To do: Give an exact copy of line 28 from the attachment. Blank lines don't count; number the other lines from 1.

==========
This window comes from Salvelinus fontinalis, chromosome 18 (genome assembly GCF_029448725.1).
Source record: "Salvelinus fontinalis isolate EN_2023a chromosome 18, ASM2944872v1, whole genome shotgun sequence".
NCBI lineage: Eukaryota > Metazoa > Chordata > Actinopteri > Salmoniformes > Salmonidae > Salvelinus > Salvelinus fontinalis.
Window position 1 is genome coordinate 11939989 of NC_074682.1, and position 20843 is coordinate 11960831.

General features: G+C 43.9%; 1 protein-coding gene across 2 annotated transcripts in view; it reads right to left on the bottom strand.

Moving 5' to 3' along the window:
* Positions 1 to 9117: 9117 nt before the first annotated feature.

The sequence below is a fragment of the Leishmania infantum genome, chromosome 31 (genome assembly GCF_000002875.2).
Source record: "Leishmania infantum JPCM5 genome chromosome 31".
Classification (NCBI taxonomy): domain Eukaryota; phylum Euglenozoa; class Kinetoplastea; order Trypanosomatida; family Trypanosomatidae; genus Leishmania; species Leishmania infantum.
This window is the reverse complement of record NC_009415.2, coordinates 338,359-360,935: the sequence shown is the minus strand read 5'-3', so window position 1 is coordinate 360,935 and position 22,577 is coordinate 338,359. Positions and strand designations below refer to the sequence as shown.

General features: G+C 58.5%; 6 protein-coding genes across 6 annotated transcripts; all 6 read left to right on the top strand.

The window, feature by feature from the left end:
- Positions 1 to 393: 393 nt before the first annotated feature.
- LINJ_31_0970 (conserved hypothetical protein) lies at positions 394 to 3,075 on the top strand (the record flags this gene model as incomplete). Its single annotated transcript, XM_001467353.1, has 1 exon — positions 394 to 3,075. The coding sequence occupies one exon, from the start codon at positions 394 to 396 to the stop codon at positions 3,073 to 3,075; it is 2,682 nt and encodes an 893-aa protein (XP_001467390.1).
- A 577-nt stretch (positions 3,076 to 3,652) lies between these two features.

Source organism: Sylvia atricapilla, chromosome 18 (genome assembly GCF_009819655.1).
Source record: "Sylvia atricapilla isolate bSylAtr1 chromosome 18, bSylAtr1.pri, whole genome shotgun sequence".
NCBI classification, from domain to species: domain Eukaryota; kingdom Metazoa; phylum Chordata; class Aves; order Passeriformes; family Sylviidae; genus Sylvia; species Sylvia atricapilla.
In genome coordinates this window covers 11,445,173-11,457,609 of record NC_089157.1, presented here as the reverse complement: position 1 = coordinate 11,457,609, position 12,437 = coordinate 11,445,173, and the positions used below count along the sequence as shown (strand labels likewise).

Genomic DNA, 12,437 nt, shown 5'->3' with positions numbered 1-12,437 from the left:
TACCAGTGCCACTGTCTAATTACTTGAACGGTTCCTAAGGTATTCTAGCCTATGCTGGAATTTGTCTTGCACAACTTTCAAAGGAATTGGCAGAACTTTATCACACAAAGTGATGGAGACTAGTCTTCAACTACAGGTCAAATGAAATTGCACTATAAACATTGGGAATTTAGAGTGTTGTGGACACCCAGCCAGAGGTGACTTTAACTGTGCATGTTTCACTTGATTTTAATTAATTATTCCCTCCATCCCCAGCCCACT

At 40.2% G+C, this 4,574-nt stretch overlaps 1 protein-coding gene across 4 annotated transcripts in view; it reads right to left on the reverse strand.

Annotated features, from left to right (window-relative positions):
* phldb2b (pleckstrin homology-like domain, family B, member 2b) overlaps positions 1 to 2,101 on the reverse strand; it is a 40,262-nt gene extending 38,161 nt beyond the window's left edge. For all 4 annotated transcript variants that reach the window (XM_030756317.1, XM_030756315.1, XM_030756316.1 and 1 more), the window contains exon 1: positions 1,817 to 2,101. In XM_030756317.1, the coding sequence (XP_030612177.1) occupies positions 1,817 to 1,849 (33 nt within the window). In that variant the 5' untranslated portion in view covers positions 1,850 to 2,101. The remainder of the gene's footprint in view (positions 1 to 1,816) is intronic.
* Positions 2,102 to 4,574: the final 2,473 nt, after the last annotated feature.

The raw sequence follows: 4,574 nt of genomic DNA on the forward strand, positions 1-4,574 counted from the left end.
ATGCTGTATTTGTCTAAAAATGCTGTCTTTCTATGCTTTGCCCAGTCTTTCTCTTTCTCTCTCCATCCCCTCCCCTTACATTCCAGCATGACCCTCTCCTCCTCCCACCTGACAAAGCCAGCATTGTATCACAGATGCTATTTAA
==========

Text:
ATGCTGTATTTGTCTAAAAATGCTGTCTTTCTATGCTTTGCCCAGTCTTTCTCTTTCTCTCTCCATCCCCTCCCCTTACATTCCAGCATGACCCTCTCCTCCTCCCACCTGACAAAGCCAGCATTGTATCACAGATGCTATTTAA